Flipped learning design fidelity, self-regulated learning, satisfaction, and continuance intention in a university flipped learning course
For effective flipped learning, beyond simply switching the sequence of lectures and homework, it is important to understand and implement the fundamental design principles of flipped learning. A new notion is proposed called flipped learning design fidelity, defined as the degree to which a class is faithfully designed to be close to an ideal flipped learning class operationalised with four proxy indicators of the F-L-I-P™ model (flexible environment, learning culture, intentional content, and professional educator). This study empirically examines the effect of both learner-related factor (self-regulated learning) and design-related factor (design fidelity) on learning outcomes (satisfaction, continuance intention) in a university flipped course. We hypothesised that flipped learning design fidelity and self-regulated learning affect student satisfaction and intention to continue participating in a flipped learning course. The participants were 134 Korean students of a university course taught in a flipped learning mode. The results revealed that the level of flipped learning design fidelity had a significant effect on satisfaction, but did not affect continuance intention. In addition, the level of self-regulated learning had a significant effect on satisfaction and continuance intention. Drawn from the key findings, we suggest implications for the design of flipped learning courses in a university context.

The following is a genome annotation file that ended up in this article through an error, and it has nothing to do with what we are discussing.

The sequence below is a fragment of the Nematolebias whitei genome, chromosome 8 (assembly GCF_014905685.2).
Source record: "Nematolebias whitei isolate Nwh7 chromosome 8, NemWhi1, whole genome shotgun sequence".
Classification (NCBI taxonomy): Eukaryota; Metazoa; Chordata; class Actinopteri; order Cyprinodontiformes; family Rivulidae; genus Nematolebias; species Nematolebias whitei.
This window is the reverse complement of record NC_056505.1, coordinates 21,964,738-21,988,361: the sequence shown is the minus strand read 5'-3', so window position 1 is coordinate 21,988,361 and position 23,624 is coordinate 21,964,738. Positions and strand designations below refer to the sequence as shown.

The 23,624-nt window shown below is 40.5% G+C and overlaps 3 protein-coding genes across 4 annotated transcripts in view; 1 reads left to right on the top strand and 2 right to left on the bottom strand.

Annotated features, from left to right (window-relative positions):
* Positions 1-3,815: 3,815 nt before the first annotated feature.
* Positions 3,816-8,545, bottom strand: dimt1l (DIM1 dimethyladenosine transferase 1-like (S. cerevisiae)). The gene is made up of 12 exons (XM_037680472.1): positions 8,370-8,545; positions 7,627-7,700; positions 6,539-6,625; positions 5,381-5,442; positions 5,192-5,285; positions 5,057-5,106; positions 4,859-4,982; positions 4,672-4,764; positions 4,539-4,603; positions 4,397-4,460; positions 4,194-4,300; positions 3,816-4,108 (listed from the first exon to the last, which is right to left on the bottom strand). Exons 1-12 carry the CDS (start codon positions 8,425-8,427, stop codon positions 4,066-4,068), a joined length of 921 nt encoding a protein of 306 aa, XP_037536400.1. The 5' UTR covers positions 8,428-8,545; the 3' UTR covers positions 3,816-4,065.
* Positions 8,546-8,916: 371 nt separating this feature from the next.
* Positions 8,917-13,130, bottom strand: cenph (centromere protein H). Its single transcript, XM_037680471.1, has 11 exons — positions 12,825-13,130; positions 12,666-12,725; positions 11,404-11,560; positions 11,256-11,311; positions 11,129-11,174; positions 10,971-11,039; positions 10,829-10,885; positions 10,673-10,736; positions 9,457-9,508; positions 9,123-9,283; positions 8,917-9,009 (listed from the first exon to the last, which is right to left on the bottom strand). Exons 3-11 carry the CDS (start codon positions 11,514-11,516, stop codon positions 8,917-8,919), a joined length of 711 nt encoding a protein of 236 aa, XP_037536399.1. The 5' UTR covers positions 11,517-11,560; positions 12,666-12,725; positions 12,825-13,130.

Implications for practice:
- Instructional designers and instructors can apply the concept of flipped learning design fidelity to fully implement the four pillars of the F-L-I-P™ model.
- Self-regulated students are likely to be satisfied with flipped learning and want to continue taking flipped learning courses.
Copyright (c) 2021 Nam Hui Kim, Hyo-Jeong So, Young Ju Joo
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